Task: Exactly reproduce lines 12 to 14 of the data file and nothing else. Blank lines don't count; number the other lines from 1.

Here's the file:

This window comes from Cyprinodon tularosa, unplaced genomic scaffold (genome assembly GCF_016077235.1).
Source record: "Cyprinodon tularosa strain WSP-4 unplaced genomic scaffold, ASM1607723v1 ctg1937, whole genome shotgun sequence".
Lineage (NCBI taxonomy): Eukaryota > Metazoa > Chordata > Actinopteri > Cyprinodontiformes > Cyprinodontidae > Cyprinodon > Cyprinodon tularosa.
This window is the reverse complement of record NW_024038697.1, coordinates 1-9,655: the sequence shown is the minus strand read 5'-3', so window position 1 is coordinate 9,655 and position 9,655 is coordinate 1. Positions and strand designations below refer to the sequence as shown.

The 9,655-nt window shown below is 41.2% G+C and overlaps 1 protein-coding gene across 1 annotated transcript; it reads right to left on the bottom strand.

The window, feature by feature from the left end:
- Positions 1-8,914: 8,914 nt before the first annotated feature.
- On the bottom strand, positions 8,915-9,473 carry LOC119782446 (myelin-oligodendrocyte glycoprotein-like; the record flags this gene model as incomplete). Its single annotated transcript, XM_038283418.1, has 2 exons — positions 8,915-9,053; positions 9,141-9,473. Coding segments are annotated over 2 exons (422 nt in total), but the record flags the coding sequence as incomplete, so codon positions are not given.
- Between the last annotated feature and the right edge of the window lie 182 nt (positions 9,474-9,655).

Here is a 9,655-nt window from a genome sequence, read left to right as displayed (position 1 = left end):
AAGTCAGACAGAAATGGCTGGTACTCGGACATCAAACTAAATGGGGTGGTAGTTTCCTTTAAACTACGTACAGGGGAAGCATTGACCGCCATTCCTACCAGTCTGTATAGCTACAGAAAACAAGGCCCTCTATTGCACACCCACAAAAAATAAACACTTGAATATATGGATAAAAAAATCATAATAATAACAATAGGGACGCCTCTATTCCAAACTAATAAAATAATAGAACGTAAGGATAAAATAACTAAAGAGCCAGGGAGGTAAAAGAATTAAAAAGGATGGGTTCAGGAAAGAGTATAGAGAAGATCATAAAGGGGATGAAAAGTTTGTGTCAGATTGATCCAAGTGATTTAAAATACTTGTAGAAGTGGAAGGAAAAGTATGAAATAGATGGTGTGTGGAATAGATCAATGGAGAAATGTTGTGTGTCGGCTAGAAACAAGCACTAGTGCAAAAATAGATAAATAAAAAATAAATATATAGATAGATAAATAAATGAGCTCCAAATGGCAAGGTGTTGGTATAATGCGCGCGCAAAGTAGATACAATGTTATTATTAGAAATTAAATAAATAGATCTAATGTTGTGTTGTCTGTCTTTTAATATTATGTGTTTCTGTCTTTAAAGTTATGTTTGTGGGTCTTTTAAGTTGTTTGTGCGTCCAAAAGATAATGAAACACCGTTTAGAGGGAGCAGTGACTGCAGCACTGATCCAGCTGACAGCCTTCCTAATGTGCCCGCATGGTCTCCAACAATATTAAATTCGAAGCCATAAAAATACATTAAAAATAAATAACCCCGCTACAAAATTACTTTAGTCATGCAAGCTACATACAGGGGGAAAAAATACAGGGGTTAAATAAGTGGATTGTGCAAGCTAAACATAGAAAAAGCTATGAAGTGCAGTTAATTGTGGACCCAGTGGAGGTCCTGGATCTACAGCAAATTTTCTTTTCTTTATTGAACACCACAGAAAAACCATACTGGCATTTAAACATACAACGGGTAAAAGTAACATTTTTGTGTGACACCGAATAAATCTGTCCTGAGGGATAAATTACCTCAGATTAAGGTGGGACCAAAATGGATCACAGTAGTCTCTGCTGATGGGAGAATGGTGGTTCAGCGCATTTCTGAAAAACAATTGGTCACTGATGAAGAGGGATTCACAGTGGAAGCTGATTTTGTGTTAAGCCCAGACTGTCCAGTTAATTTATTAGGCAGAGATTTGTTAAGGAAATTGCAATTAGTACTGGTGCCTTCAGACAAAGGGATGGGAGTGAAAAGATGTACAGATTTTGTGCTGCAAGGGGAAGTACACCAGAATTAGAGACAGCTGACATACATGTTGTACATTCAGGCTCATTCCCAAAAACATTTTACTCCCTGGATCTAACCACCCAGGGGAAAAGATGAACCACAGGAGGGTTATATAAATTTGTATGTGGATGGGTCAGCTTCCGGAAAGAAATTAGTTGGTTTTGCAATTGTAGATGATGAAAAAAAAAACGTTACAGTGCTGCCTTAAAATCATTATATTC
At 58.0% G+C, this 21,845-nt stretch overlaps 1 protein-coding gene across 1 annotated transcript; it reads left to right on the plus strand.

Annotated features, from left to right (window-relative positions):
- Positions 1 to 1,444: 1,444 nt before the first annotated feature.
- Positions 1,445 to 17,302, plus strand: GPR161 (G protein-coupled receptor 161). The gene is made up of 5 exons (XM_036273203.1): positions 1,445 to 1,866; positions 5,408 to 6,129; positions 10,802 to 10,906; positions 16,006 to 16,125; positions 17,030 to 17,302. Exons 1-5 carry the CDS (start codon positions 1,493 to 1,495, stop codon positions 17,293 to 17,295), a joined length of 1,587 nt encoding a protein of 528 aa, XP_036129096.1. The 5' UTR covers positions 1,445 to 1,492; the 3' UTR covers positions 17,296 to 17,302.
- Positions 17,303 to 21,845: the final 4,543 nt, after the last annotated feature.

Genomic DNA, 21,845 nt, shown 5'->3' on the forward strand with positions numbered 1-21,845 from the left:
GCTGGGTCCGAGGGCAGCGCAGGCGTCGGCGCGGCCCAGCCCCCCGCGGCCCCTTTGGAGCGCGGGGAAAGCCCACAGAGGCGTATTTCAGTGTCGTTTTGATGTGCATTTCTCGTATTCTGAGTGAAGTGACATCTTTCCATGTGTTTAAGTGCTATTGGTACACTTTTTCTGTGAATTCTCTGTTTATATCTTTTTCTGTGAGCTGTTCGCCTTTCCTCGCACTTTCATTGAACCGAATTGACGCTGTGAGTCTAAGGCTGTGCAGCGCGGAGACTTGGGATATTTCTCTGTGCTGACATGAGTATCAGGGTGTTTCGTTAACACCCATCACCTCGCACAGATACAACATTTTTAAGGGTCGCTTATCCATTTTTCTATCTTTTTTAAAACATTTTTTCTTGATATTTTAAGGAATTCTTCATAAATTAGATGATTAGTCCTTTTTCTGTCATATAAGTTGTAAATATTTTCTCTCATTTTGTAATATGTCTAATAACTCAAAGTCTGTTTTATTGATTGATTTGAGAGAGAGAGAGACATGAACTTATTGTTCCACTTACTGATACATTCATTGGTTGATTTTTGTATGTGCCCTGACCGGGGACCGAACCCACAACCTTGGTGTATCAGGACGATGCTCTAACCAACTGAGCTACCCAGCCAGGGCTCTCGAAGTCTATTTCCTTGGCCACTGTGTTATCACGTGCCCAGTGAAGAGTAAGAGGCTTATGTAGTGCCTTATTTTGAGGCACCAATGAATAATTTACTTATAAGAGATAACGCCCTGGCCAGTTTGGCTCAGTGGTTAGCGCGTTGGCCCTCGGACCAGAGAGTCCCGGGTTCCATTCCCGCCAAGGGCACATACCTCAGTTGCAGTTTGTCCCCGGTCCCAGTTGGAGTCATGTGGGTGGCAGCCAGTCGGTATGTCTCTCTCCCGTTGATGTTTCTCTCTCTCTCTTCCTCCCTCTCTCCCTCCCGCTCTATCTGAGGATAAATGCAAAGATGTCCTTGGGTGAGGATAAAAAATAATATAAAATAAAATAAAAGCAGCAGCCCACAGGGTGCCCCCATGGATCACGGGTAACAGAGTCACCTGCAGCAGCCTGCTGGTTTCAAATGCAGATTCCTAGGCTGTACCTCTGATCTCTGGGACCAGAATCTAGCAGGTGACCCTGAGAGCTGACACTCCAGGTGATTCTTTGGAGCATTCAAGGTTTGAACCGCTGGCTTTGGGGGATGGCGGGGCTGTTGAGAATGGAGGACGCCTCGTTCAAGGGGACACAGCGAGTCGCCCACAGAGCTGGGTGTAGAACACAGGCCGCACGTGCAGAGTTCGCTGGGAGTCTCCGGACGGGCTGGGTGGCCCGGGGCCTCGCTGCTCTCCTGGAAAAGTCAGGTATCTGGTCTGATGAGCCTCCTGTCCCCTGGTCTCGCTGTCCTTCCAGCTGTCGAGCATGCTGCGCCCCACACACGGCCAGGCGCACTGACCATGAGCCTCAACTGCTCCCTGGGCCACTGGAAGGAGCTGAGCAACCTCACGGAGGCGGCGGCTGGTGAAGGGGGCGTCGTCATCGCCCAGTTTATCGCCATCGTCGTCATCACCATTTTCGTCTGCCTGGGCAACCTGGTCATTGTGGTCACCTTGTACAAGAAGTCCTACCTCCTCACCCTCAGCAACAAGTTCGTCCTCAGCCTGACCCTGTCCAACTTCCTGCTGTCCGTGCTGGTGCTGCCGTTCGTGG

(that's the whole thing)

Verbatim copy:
At 58.0% G+C, this 21,845-nt stretch overlaps 1 protein-coding gene across 1 annotated transcript; it reads left to right on the plus strand.

Annotated features, from left to right (window-relative positions):
- Positions 1 to 1,444: 1,444 nt before the first annotated feature.